- Top 20 In-Demand Healthcare Careers
Now let’s look at some of the specializations you can find within physical therapy when selecting a degree.
What are the Different Areas in Physical Therapy?
Physical therapy degrees are a lot like medical school programs in that they try to cover all the areas a physical therapist could deal with to create well-rounded, experienced graduates. You can choose to further specialize in areas of physical therapy through one-year residency programs. Here are some of the areas you can become a certified specialist according to the American Board of Physical Therapy Specialties (ABPTS).
- Pediatrics: if you want to work with kids, this is a great area to pursue within physical therapy. Common problems you’ll deal with include brain injuries, scoliosis, developmental issues, and cerebral palsy, among other issues.
- Sports: you’ll work with athletes who are dealing with an injury. Common issues you’ll tackle include ACL tears, shoulder injuries, concussions, and more.
- Women’s Health: here you’ll help women in different stages of their life with problems like osteoporosis, pre and postnatal care, pelvic pain, and more.
- Geriatrics: as the Baby Boomer generation grows older, there will be a significant uptick in need for physical therapists that work on age-related issues like arthritis, soreness, hip issues, and more.
- Cardiovascular and Pulmonary: if you want to work in heart health, this is a great option. You’ll do rehabilitation that deals with issues like heart disease, patients who have suffered heart attacks, chronic obstructive pulmonary disease (COPD), sarcoidosis, cystic fibrosis and more.
- Neurology: here you’ll work to treat problems in the nervous and spinal systems like injuries to the brain or spinal cord, neuropathy, fibromyalgia, cerebral palsy, and more.
- Orthopedics: this is considered the most popular physical therapy specialization. You’ll deal with issues impacting muscles, ligaments, bones, tendons, and joints.
- Clinical Electrophysiology: here you’ll use electrotherapy and deal with wound management. Electrotherapy can help patients avoid blood clots, boost wound healing, calm muscle spasms and more. You’ll work to mitigate abrasions, surgical incisions, diabetic ulcers and more.
- Oncology: in this specialization you’ll work with different kinds of cancer, helping patients deal with pain, muscle weakness, joint issues, lack of endurance, walking problems, numbness, loss of bone density and more.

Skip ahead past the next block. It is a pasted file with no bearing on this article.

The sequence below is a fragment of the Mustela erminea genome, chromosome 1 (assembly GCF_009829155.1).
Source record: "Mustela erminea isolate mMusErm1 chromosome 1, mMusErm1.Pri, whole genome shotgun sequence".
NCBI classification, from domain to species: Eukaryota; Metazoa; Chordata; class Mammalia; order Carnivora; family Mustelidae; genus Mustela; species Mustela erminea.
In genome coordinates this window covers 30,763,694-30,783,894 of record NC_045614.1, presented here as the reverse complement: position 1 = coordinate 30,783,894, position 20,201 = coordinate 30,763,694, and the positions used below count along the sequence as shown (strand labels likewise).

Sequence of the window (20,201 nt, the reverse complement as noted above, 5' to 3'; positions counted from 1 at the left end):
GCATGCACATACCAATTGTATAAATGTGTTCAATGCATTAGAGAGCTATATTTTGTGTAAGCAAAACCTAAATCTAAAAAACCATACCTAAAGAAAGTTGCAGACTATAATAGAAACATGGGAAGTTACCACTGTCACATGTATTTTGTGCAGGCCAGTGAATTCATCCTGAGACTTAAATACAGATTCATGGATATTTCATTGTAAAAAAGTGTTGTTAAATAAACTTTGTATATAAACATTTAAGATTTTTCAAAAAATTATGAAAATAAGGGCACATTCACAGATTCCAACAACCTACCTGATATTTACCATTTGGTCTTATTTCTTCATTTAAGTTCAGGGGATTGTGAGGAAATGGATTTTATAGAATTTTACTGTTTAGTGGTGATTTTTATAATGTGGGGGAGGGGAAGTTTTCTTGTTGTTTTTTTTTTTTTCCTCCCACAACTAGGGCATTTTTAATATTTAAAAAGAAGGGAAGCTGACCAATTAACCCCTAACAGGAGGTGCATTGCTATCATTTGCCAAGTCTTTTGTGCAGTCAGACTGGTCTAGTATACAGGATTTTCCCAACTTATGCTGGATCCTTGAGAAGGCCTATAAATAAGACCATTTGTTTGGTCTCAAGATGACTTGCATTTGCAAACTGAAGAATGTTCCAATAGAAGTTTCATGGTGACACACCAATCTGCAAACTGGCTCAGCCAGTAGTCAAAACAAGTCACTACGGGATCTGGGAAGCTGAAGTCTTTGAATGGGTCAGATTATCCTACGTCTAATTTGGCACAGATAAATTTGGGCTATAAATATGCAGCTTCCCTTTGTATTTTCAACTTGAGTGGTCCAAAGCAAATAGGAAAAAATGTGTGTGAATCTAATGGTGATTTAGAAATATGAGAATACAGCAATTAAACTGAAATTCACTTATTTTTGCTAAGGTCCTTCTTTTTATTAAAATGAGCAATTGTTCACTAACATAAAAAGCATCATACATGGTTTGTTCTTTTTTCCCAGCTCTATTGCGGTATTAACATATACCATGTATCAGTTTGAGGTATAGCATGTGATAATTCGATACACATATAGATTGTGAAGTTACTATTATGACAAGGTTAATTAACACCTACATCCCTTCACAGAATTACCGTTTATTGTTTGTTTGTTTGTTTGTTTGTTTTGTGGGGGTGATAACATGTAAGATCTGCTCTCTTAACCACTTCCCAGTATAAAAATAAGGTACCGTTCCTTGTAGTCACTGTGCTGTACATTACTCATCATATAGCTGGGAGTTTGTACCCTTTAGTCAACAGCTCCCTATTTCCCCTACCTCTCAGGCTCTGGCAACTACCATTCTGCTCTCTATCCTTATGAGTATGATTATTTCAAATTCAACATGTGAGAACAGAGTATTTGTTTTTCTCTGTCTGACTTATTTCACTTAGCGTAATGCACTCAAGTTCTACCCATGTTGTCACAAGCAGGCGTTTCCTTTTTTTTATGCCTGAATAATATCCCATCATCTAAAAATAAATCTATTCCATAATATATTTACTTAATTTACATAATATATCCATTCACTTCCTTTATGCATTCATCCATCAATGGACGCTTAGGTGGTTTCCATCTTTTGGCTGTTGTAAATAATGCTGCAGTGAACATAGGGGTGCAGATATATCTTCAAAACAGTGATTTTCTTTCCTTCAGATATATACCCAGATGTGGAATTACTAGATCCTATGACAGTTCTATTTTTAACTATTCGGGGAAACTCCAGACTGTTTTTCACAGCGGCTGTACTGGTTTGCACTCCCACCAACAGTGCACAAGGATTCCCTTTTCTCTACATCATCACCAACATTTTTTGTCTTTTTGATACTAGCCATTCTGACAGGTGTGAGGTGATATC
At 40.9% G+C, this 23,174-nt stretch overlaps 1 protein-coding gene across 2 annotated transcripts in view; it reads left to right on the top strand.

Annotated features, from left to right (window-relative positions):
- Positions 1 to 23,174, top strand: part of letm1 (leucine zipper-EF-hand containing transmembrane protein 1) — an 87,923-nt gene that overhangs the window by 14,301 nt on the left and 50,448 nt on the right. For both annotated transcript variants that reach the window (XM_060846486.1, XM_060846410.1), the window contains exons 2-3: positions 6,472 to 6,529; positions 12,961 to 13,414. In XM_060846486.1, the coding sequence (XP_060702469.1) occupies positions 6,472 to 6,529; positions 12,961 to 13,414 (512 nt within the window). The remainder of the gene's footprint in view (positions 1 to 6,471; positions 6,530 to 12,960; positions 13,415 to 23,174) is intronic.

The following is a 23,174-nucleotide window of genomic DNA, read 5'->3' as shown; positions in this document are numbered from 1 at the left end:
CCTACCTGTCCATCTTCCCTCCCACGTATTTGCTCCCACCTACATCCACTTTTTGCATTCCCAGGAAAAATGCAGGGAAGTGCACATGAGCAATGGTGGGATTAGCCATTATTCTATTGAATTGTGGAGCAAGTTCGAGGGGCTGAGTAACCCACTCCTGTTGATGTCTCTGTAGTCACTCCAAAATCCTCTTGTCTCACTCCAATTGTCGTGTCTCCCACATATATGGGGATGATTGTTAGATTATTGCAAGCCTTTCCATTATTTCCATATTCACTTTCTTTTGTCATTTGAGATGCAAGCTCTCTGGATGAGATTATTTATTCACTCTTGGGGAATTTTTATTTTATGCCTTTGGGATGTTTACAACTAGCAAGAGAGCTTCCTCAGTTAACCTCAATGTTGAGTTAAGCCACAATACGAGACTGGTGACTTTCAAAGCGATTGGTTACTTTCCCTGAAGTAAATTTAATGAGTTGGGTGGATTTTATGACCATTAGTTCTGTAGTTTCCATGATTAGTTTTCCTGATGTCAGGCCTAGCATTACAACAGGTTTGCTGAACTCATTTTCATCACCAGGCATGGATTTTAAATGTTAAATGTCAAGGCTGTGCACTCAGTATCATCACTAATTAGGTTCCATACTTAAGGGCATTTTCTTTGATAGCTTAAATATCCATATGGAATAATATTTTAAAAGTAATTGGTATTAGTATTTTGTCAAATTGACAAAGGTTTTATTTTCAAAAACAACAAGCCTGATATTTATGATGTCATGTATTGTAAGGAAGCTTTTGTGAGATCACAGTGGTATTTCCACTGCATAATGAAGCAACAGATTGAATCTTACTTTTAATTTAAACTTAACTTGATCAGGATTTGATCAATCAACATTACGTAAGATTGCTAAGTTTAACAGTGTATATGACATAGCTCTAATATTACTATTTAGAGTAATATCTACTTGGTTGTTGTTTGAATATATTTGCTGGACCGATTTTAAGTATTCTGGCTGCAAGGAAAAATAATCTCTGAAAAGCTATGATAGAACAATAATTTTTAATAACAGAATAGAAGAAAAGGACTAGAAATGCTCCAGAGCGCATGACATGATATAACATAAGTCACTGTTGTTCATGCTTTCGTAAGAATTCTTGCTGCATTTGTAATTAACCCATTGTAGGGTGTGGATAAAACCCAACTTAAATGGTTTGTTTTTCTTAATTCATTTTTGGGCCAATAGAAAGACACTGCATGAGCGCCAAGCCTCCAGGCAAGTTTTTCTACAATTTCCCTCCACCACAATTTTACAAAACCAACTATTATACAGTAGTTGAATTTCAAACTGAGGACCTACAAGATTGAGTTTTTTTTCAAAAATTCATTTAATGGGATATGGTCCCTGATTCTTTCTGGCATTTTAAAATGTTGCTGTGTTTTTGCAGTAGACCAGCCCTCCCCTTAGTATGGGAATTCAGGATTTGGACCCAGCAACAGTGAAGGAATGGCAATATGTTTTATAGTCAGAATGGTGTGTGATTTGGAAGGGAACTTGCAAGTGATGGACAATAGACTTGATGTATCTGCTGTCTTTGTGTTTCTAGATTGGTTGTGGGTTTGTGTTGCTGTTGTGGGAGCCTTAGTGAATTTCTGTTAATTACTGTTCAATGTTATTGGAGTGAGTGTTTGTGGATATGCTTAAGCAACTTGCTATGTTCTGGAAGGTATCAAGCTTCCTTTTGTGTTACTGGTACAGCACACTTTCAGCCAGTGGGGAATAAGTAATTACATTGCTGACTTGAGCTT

What are the Different Levels of Physical Therapy Degrees?
To become a fully licensed physical therapist you’ll need a doctorate. However, you can become a physical therapy assistant with lower degrees. Let’s explore:
Associate’s in Physical Therapy
In these two-year programs you can train to become a physical therapy assistant (or PTA). They include classroom lectures, clinical experiences, and more. You’ll study theory, science, and laboratory work as well.
Bachelor’s in Physical Therapy
These programs can be pre-physical therapy programs, or you can also opt for another health-related Bachelor’s like athletic training or exercise science or to study Biology on your way to higher degrees. In these programs, you’ll study for four years, and can become PTA-certified. Because graduate and doctoral level degrees are more common, this is a rarer choice within physical therapy, but can be an excellent stepping stone in your physical therapy education (Bachelor’s degrees are necessary to achieve higher degrees in physical therapy).
Master’s in Physical Therapy
The MPT is a post-baccalaureate degree that prepares students to take the Physical Therapy licensure exam. It has replaced the Bachelor’s as the means to become a physical therapist and is in the process of itself being replaced by doctoral programs that the APTA expect to be standard by 2020, making these programs increasingly rare. These are two year programs with the first year being focused on coursework and the second with clinical practice.